– user
    Commented Oct 22, 2013 at 7:28
  • +1 unbearable, Too original is unsetling and unapreciated, like Van Gogh paintings during his lifetime. Commented Sep 11, 2016 at 20:14

Take a look at Joseph Cambell's The Hero with a Thousand Faces, and you will see that most myths and most religions are basically the same story told with small variations. The same applies for a lot of epic modern stories already mentioned here (LOTR, Star Wars, Harry Potter).

Good stories a driven by characters, and if the reader gets involved in the characters, they won't even notice (or at least mind) that they are being told the same story one more time.


Take Disney. They make a bunch of wonderful stories, but a great deal of their old (and in my opinion, best) movies were based on mythological stories and old fairy tales.

The Beauty and the Beast was based off of Eros and Psyche.

The little mermaid was based off of a Hans Christian Anderson story of the same name.

And there are many others. They're presented differently, though, and that is the key. To make something that is essentially the same feel so new and different by the subtle ways you change it. Change motivations, characters, and delivery. Make something to give it a new feel.

Think about it this way, they make movies and stories all the time based on real events. Do you think that just because you heard about what happened in the news would make a story or movie about it less interesting? You know the story. You've heard of that plot before. But your receiving something completely different.

That's what you need to make sure you're doing.


Oh no, it's not bad at all. As many other people have said, it's all be done before, what really matters is HOW you do it. Find some interesting ways to put the pieces together and interesting characters to go along with it.

In the end, sit down and get it written. Once you have it down you can see how the story flows and what might need to be changed or rewritten to make it stand out as more then just the same as whats come before.


You will find, if you look over all the novels you have ever read, there are key similarities. These will not be in the specifics in the individual plots, but in the paths they take. How many movies do you think encorporate 'Boy meets girl. Something bad happens and it looks like it isn't to be. They reconcile. Cue credits'.

The reason this happens is because that is how plots tend to lend themselves to concluding. It's only natural, really. There can be either a happy ending, or a sad ending, and anything too far removed does seem out of place.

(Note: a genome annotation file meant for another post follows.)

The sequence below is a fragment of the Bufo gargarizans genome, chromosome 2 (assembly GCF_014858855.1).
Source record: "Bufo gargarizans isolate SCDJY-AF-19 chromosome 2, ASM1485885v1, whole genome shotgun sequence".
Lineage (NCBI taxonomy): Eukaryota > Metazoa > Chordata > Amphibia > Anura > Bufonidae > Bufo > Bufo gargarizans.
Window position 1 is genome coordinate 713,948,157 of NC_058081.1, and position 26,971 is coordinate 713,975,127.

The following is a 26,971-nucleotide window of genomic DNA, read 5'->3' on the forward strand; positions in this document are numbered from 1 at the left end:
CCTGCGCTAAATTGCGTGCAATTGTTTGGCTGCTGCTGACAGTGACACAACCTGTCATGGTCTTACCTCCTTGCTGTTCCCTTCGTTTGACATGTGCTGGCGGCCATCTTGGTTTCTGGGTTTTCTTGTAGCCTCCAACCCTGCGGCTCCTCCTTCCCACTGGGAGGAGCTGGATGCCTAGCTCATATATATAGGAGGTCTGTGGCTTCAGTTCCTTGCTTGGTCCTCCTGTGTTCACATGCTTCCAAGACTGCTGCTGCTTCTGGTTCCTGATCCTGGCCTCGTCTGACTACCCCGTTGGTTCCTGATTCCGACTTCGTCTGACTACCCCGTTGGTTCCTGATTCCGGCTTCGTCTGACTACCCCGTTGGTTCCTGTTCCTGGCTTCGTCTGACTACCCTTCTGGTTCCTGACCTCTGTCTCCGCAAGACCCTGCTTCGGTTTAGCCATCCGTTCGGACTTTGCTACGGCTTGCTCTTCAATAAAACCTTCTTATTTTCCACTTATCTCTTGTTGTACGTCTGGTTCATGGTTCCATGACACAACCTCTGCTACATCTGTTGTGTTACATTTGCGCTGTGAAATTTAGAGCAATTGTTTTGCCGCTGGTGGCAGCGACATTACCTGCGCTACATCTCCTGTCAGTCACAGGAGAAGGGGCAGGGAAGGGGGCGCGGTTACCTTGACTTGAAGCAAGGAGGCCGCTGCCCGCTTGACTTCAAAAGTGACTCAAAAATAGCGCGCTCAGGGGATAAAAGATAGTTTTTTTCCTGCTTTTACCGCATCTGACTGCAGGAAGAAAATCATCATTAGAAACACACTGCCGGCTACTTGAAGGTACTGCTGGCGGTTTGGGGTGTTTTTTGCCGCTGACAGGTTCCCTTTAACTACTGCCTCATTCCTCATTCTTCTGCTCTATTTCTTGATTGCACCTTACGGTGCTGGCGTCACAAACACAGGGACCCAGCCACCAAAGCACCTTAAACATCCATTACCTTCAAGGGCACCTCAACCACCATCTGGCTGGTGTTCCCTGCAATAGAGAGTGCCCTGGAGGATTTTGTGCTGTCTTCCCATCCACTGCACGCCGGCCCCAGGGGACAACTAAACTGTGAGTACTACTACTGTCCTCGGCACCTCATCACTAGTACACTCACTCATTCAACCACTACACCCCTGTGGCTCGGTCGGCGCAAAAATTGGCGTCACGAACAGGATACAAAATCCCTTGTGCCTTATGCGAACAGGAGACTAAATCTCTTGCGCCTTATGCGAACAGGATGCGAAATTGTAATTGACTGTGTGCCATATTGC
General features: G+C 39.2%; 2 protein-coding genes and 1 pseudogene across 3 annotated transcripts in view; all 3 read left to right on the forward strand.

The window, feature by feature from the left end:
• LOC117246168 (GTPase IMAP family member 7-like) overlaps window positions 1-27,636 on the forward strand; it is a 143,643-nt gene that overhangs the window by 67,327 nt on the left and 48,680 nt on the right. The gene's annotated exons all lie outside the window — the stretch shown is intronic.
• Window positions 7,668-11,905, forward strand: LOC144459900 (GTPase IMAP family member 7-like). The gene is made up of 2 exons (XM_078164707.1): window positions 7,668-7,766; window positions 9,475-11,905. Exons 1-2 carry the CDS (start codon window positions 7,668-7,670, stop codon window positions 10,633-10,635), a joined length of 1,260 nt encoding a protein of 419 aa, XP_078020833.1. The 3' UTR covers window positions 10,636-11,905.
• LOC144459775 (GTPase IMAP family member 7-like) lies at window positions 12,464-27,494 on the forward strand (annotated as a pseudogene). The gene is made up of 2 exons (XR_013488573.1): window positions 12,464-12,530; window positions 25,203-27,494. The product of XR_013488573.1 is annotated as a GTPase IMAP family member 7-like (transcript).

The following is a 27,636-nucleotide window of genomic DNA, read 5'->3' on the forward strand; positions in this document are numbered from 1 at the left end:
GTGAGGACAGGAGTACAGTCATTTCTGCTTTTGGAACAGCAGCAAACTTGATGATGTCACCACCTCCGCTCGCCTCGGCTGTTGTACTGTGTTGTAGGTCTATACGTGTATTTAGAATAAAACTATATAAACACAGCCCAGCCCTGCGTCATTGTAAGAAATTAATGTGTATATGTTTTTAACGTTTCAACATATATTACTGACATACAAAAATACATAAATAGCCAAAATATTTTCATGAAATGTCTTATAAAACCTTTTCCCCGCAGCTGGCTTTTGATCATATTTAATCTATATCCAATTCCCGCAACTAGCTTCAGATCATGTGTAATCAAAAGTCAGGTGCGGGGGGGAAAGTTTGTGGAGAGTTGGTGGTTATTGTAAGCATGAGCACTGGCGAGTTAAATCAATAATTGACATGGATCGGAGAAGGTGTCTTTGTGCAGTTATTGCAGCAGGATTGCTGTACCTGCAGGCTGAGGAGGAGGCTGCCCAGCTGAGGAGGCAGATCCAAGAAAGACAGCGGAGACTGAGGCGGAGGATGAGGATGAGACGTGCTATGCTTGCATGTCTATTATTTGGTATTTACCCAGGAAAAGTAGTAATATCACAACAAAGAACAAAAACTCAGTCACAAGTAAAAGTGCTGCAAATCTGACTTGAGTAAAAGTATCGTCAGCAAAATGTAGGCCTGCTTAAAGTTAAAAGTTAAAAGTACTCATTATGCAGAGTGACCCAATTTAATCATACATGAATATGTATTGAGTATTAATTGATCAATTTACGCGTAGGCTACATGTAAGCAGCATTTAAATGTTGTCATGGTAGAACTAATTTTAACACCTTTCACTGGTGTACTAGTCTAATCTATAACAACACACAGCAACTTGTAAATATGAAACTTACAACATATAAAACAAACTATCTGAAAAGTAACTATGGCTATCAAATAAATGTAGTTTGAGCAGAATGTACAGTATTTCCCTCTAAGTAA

I'm not suggesting you have to stick to cliche storylines, but if that is how your plot unfolds, let it happen.


Maybe what you feel is "story is unrealistic." If a race is so advanced, why would it need war? If they can build robots, they can build a self-replicating plant on some planet and wait until the robots have overwhelmed the enemy be sheer number. A million can't do it? You can build billions from the material of a single planet and that number is so low because you don't mine for every speck of ore. And if one planet isn't enough, take ten. Or a hundred.

I've always felt that "advanced" means "can't be forced to kill/harm/hurt." So how about this twist: Artifact appears friendly but starts to corrupt humans. Old race comes back to fix its mistake but the humans (dumb as they are) try to stop them, supported by the sentient artifact that doesn't want to "die."

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    That's an interesting idea but I've settled on my story (it's more detailed and possibly slightly different in areas that my run down). Also, there's a lot I haven't figured out too :P Commented Dec 18, 2010 at 0:44
  • May I suggest you try to answer in a more relevant way?
    – RolandiXor
    Commented Jun 22, 2011 at 12:14

Just do it. If you always top to focus on the negative aspects, you never get anything done. Chances are some random person will always find some random correlation between your story and the Queen of Mar's wedding ceremony... you get the point.

If you ask me, so long as you trust your own story to be worth the read, go for it.